“Even though we don’t have access to the bells, all you really need is a piano keyboard” to practice Western songs and learn new peals, said Taylor, who is concentrating in chemistry and English. “Hopefully with the digital capabilities we have, we’ll be able to stay connected until we can be back physically in the tower again.”
In society tradition, the process of becoming a bell ringer is a lengthy one. Prospective ringers must attend the Sunday ringing sessions every week during each spring semester. These sets are open to the public, though only a limited number of visitors are allowed in the tower at once. The rest listen from the Lowell House courtyard, or while walking through Harvard Square.
“Often the weather isn’t really great in Cambridge, so … wind, rain, shine, blizzard, we’re up there in the tower,” said DeSisto, who is completing a bachelor’s degree in government and a master’s in regional studies in Russia, Eastern Europe, and Central Asia. “The most important part of the training is commitment, so that means that our ringers have to show that they’re committed to the organization and that they care about the group and are willing to come even in inclement weather.”
Before venturing into the bell tower to play the real thing, would-be society members also practice on six small bell replicas in the soundproof “Bell Gym” in Lowell’s basement, learn and recite the history of the bells after each Sunday ringing, and write a creative love letter to the bells.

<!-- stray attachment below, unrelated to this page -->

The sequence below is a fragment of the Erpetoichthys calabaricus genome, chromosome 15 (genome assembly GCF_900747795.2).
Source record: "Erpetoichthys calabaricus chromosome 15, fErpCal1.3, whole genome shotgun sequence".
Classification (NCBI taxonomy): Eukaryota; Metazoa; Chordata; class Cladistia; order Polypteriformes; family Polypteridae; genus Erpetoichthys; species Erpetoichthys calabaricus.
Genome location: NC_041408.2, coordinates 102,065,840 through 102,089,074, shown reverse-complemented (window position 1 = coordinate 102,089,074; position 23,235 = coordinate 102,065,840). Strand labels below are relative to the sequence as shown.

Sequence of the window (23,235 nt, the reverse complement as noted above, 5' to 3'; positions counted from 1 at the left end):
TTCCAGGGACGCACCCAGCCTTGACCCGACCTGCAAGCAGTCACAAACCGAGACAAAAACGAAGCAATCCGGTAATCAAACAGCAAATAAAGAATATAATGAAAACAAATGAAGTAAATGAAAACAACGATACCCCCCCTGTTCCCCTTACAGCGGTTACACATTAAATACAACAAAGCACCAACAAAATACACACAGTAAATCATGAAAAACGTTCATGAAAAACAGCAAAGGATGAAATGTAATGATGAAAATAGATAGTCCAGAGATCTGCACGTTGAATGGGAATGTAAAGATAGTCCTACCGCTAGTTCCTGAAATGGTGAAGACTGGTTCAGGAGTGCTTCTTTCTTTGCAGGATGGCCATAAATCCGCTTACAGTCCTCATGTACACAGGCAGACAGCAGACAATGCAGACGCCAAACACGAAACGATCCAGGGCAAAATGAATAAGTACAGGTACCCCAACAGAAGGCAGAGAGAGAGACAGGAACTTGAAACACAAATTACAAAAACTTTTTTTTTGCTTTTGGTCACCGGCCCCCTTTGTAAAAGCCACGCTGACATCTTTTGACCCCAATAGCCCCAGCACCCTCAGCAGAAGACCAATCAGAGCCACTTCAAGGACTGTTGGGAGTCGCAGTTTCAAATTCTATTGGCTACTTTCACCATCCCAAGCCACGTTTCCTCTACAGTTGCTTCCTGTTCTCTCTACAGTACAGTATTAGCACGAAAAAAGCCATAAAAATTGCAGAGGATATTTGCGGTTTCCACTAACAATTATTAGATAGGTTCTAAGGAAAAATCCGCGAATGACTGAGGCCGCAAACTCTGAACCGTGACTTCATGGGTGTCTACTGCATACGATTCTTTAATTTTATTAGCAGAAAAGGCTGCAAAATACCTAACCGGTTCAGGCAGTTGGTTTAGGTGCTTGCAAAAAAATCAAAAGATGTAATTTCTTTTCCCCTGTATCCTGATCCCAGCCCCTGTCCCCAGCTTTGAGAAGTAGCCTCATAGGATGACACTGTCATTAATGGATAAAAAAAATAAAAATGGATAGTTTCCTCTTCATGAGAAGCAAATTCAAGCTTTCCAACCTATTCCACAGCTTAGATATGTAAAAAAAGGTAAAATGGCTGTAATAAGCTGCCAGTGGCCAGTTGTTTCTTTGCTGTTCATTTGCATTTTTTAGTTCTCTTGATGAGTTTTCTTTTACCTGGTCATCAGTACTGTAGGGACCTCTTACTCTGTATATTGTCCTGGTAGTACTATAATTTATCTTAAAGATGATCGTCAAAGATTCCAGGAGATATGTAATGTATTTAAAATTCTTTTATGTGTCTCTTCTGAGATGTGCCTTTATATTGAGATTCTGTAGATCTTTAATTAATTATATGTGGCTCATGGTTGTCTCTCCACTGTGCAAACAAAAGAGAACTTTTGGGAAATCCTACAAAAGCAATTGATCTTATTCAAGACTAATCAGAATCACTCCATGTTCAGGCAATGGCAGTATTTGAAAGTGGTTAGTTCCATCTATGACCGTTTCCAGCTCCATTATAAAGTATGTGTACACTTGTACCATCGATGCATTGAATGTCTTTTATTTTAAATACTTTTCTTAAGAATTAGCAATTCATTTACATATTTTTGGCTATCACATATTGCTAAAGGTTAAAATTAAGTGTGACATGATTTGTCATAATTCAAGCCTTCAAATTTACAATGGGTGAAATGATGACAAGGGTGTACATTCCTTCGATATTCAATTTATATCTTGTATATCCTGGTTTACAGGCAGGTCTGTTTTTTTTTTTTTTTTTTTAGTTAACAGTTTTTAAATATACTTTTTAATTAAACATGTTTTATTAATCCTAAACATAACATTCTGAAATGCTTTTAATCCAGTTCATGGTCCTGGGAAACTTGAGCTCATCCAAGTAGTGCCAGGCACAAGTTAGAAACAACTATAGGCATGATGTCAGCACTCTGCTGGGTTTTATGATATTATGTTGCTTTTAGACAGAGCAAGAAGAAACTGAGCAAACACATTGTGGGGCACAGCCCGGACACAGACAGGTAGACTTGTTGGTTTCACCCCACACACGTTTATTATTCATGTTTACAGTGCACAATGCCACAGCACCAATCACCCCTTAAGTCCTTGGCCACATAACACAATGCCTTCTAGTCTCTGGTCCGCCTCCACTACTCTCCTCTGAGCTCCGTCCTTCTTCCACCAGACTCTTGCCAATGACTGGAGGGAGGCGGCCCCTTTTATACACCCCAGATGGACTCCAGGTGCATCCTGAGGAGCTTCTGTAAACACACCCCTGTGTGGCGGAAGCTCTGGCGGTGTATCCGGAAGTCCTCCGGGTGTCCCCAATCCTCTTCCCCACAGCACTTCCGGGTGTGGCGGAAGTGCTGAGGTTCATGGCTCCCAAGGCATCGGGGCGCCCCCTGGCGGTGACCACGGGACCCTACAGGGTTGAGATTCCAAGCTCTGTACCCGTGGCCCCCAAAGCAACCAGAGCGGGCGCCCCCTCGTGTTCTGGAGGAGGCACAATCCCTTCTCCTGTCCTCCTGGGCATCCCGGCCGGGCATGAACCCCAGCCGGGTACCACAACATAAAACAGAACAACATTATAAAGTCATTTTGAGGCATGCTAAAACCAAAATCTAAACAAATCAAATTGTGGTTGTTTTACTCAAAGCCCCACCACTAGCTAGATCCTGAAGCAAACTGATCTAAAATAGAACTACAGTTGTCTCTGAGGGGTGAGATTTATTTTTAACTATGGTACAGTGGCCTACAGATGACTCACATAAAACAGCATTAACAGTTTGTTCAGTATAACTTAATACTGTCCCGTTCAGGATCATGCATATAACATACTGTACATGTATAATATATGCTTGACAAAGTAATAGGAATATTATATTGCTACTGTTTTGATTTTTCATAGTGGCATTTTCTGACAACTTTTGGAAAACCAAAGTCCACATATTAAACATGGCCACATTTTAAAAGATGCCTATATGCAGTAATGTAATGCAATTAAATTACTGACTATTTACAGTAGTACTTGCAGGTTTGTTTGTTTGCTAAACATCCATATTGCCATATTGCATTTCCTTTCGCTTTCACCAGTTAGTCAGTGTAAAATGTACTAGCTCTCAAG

“After a bell ringer has survived the winter, the final requirement is writing a letter [that is] collected in Lowell House scrapbooks and saved for posterity,” said Moulton, who concentrated in history of art and architecture and Near Eastern languages and civilizations. Examples of past letters include formal odes, but also poems and songs in English and Russian. “Our training process is unique in that it really centers on dedication, commitment to the group, and love for the culture and preservation of the bells.”
The society’s love of tradition and cultural preservation is bolstered by the longstanding connection between Harvard and the Danilov Monastery in Moscow, original home of the Lowell House bells.
In 1930, as the new Soviet government outlawed bell ringing and other forms of religious expression, plumbing magnate and philanthropist Charles Crane purchased the set from the monastery and gave the bells to Harvard as a gift; there, they were installed in the newly built Lowell House under the direction of University President Abbott Lawrence Lowell. Later, the 18th bell in the set was moved across the Charles River to Harvard Business School after a visiting Russian ringer named Konstantin Saradzhev declared that it did not belong in the House set. The bells were not tuned to any scale, and ringers stuck to traditional Russian peals.